I recently asked friends on social media what they’d most like to know about writing—the most popular response had to do with writing a book. How do you start? What do you do when you’ve finished? Since we’re heading into NaNoWriMo (National Novel Writing Month), the beginning seems like a very good place to start. … Continue reading So You Want to Write a Novel?
By Annette Lyon Imagine that you’re reading an Agatha Christie novel. In the last chapter, Poirot calls the cops, tells them who committed the murder, and goes on his way, saying that of course everyone knows why Jeremy Jones is the one being carted off to jail. After your confusion clears, you’d probably hurl the … Continue reading The Art of Dropping Breadcrumbs
Diving into a new year and plowing through another dark, cold winter, I know that I need a little inspiration. I'm guessing other writers could too. With that in mind, here are five of the best pieces of writing advice I've ever received. 1) Write regularly. As Billy Crystal said in Throw Mama from the Train (and, … Continue reading The Best Writing Advice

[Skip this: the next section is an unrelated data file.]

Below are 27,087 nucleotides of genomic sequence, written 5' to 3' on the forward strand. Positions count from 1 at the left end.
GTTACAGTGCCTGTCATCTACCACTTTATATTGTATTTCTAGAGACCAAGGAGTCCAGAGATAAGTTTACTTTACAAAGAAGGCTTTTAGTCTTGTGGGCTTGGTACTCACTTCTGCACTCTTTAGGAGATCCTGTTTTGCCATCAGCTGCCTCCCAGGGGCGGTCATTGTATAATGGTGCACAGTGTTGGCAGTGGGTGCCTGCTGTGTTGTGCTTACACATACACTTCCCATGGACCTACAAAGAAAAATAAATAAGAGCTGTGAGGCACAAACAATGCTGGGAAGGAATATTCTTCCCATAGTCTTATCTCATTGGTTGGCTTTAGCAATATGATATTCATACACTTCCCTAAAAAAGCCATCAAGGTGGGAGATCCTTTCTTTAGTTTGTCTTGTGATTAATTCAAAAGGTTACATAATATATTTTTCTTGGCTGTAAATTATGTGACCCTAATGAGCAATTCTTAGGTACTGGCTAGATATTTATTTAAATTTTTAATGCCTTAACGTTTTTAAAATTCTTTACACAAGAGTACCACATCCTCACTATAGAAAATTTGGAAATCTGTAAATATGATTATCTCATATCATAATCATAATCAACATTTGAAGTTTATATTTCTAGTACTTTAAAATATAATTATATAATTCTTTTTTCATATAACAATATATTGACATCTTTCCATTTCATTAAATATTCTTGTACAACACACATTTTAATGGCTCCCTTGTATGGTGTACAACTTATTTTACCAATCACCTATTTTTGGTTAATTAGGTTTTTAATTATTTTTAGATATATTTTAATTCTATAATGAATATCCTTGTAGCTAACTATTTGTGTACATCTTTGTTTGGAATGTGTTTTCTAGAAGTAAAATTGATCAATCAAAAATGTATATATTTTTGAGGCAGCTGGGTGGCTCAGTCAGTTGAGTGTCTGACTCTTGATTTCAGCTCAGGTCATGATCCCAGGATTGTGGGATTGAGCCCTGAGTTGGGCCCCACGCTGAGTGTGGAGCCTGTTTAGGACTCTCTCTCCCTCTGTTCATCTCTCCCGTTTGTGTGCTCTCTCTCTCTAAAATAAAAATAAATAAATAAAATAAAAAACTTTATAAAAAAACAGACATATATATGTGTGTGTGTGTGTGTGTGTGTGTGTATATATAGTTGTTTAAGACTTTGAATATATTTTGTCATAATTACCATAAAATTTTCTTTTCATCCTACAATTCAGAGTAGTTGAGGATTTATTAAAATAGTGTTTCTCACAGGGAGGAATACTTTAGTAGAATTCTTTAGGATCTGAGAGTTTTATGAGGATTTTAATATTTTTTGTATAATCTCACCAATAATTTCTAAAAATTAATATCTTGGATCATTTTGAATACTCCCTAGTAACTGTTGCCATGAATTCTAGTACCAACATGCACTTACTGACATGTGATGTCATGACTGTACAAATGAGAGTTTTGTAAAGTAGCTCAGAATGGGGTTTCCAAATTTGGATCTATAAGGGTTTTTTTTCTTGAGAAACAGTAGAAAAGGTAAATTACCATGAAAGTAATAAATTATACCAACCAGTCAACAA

If you've been writing for very long at all, you know that one of the critical tools in any writer's arsenal is good readers. Sometimes these readers may come in the form of a critique group (sometimes called alpha readers) who read the story in progress. Often, they come in the form of beta readers--other … Continue reading Six (Sets of) Questions to Ask as a Beta Reader
Hello writers! Nice to see you again!During November I did NaNoWriMo, (National Novel Writing Month), as I have for the last four years. But something different happened this time.See, as I draft, I'm usually also leaving notes for myself. My first write-through is ridiculously messy. Brackets all over the place, bits of outline here and … Continue reading Writers, Keep Your Promises
One of your favorite writers puts out a call for beta readers. You're in the middle of revisions, but apply anyway because one time chance!The next day, you come down with the flu, making it difficult to spend any time looking at a computer screen for either revisions or reading.One of your writer friends offers … Continue reading How To Say No
One of the biggest differences I see between work that is tightly paced and well-plotted and work that is not, is nothing in the story—it’s a tool that is entirely outside of the story that often makes or breaks it: beta readers.When someone else’s book isn’t working for me, the most frequent thought I have … Continue reading Beta Readers